A survey of the bacterial root endophytes associated with the natural vegetation at the Bitumount Provincial Historic site, Alberta, Canada.
Blain, Natalie Pierrette 1990-
MetadataShow full item record
The Bitumount Provincial Historic site is the location of two of the world’s first oil extracting and refining operations. Bitumount, located in the Athabasca oil sands of Alberta, is thought to be impacted by hydrocarbons through both natural and human activity. Plants have been able to recolonize the site in spite of varying hydrocarbon levels, through means of natural revegetation. Due to the apparent resilience of these plant species, Bitumount offers a unique opportunity to study the root-associated bacterial communities. This study was designed to achieve a better understanding of the root-associated partnerships occurring within naturally revegetated hydrocarbon contaminated soils. Plant and soil samples were collected in June 2014. Six representative plant species were identified and collected based on abundance on site, including smooth brome (Bromus inermis, SB), horsetail species (Equisetum spp., HT), slender wheatgrass (Agropyron trachycaulum, SW), Kentucky bluegrass (Poa pratensis, KB), an unspecified member of the pea family (Fabaceae, PF), and wild strawberry (Fragaria virginiana, WS). Population abundance of rhizosphere and root endosphere bacteria was significantly influenced (p<0.05) by plant species and sampling location. The vegetation was found to support diverse root endophytic communities despite hydrocarbon contamination. Culture dependent techniques were able to identify some of the more abundant bacteria characterized by high-throughput sequencing. In general, members of the Actinomycetales, Rhizobiales, Pseudomonadales, Burkholderiales, and Sphingomonadales orders were the most commonly identified via both techniques. Community structure of root-associated bacteria was found to be influenced by both plant species and sampling location. Quantitative real-time polymerase chain reaction was used to determine the potential functional diversity of the root endophytic bacteria. The gene copy numbers of 16S rRNA and two hydrocarbon degrading genes (CYP153 and alkB; both of the alkane hydroxylase family) were quantified. The gene copy abundance of 16S rRNA, CYP153, and alkB was significantly affected by the interaction of plant species and sampling location. The increased colonization of hydrocarbon degrading bacteria within grass species emphasizes their ability to be used for reclamation efforts. Overall, it was found that the endosphere was able to support diverse bacterial communities with known plant growth promoting abilities. In addition, the diversity and abundance of the endophytic bacteria was influenced by many different factors instead of one sole dominant one. The findings of this study provide insight into the root-associated bacterial communities occurring within natural revegetated soils.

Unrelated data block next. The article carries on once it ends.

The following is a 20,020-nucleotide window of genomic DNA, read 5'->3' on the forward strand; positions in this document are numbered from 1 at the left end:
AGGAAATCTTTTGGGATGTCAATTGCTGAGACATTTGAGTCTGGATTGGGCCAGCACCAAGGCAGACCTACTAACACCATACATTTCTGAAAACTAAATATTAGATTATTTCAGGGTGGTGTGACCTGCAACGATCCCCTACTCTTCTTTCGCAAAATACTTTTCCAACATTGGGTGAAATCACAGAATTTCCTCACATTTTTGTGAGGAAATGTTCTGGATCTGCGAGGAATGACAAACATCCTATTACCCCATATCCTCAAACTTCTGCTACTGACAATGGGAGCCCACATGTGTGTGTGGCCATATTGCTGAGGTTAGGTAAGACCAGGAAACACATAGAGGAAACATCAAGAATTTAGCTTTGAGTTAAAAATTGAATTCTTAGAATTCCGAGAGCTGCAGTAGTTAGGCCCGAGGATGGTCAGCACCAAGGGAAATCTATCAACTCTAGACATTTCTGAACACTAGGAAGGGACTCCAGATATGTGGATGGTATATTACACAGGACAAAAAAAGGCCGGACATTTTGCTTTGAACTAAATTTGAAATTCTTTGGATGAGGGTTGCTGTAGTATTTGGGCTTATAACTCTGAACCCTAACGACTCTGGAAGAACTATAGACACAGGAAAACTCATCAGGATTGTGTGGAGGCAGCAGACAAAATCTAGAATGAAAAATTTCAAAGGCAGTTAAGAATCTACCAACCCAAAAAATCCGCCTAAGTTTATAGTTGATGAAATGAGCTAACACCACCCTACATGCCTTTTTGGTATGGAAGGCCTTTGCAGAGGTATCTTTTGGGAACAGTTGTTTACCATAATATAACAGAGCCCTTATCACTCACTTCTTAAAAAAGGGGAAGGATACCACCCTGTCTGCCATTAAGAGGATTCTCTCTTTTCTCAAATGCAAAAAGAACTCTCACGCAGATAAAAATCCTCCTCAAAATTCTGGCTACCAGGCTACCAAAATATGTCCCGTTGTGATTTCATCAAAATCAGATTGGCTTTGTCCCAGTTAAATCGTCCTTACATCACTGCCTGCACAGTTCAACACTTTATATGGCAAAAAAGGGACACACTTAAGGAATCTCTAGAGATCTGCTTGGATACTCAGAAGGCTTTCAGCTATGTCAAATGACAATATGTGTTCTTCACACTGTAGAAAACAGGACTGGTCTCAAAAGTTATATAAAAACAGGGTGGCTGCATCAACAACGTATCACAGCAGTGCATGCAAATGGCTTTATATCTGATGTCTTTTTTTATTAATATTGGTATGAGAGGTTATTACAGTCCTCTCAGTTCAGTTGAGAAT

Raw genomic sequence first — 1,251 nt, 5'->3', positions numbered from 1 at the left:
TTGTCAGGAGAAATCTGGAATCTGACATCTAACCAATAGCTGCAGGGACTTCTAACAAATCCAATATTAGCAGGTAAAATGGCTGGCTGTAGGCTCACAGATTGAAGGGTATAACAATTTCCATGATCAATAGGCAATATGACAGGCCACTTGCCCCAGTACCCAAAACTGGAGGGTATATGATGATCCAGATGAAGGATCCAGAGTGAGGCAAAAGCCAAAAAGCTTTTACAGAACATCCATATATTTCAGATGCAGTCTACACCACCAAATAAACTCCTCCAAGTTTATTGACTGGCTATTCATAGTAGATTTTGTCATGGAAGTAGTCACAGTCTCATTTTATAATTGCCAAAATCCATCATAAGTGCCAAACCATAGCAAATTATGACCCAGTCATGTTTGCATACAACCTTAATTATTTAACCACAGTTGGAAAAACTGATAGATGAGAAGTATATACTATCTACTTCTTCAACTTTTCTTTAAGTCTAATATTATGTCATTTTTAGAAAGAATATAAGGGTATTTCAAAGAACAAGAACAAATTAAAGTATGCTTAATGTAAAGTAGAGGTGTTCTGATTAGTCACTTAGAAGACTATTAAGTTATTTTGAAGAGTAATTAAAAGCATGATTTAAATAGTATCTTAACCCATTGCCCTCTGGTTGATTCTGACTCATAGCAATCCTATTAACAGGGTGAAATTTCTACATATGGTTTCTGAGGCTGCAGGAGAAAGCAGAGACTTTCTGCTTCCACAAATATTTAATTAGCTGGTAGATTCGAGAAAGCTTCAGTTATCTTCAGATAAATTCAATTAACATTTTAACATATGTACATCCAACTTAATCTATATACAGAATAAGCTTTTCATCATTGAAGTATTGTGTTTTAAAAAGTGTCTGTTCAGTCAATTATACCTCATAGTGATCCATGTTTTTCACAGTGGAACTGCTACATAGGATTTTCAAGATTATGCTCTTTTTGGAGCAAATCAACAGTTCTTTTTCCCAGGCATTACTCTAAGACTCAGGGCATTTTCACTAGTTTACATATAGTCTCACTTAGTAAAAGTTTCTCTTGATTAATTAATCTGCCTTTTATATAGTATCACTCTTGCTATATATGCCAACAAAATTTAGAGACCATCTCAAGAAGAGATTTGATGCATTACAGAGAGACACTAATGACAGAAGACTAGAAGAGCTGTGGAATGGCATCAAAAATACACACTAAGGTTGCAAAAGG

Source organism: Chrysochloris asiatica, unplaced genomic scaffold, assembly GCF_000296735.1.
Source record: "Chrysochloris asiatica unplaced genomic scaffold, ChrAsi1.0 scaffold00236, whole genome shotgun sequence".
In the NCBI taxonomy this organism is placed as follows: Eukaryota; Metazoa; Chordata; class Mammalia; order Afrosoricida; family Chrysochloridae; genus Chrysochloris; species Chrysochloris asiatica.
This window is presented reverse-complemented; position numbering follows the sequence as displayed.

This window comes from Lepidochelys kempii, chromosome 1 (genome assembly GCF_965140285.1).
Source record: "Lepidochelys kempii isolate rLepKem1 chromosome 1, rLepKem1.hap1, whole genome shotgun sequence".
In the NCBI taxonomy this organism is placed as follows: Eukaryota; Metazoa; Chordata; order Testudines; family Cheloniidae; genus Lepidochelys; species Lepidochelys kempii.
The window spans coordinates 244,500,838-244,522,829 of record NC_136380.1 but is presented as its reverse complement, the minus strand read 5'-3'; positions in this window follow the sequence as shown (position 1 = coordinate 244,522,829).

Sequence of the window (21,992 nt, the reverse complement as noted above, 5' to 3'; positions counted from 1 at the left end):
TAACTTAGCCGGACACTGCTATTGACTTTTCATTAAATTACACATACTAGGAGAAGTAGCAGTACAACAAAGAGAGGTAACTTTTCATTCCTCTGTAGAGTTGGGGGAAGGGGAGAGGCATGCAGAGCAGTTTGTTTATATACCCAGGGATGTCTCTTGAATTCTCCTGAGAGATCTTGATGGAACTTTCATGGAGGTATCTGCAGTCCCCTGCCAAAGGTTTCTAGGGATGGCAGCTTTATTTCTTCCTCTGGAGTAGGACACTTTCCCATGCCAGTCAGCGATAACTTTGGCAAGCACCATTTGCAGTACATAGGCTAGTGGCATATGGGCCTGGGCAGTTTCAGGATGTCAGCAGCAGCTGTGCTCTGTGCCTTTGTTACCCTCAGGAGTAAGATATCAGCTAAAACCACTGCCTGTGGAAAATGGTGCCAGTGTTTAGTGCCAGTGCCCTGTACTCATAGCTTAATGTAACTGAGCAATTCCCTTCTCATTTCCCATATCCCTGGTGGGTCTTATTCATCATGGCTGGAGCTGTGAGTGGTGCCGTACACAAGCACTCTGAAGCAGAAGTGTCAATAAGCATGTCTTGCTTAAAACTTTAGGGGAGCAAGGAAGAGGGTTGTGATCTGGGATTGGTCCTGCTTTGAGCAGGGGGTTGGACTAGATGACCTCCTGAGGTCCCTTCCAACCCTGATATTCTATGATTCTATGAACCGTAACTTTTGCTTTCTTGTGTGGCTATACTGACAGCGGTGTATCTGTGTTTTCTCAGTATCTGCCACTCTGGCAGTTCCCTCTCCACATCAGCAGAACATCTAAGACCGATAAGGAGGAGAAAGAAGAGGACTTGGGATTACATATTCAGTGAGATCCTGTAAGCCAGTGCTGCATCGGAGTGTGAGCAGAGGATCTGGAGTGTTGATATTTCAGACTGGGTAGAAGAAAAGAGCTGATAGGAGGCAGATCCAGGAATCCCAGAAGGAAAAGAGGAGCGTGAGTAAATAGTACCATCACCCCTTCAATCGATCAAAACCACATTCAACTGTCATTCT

DegreeMaster of Science (M.Sc.)
DepartmentAgricultural and Bioresource Engineering
SupervisorHelgason, Bobbi; Germida, Jim
CommitteeVan Rees, Ken; Walley, Fran; Yost, Christopher
Copyright DateSeptember 2016
Bitumount, Reclamation/ Remediation, Endophytic root bacteria, Petroleum hydrocarbon, Plant growth promotion, Microbial community assessment